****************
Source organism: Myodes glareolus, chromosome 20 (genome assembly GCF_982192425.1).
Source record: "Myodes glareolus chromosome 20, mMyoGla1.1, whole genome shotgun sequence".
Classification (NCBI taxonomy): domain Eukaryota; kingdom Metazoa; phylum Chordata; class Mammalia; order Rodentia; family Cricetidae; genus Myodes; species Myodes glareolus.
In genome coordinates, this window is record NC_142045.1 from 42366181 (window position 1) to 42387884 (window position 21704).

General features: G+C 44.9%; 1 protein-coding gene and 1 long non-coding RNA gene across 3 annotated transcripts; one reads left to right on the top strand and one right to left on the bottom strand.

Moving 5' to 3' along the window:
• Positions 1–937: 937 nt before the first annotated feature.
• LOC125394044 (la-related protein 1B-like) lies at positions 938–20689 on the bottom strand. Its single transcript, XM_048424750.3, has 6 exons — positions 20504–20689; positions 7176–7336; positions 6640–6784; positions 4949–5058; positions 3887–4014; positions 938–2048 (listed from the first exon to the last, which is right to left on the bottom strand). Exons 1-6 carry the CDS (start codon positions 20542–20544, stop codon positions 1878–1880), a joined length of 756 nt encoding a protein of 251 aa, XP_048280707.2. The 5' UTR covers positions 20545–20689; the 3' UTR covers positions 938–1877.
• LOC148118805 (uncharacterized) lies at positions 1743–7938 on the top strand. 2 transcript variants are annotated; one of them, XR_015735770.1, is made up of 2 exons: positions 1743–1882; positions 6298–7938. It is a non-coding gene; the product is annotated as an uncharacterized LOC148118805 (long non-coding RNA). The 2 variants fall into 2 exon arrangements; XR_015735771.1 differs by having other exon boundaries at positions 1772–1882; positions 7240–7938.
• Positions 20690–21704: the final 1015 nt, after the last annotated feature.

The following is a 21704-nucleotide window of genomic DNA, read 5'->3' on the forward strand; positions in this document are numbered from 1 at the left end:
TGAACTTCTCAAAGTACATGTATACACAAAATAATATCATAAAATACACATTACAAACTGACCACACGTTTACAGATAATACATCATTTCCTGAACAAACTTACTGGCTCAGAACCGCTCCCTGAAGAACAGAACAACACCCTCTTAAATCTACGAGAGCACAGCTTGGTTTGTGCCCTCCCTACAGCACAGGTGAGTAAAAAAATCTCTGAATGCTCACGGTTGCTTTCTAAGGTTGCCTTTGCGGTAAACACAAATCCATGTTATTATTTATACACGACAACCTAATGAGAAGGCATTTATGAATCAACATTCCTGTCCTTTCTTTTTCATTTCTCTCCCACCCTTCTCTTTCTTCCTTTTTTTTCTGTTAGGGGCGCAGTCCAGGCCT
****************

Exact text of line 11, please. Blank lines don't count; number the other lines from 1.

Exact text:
The following is a 21704-nucleotide window of genomic DNA, read 5'->3' on the forward strand; positions in this document are numbered from 1 at the left end: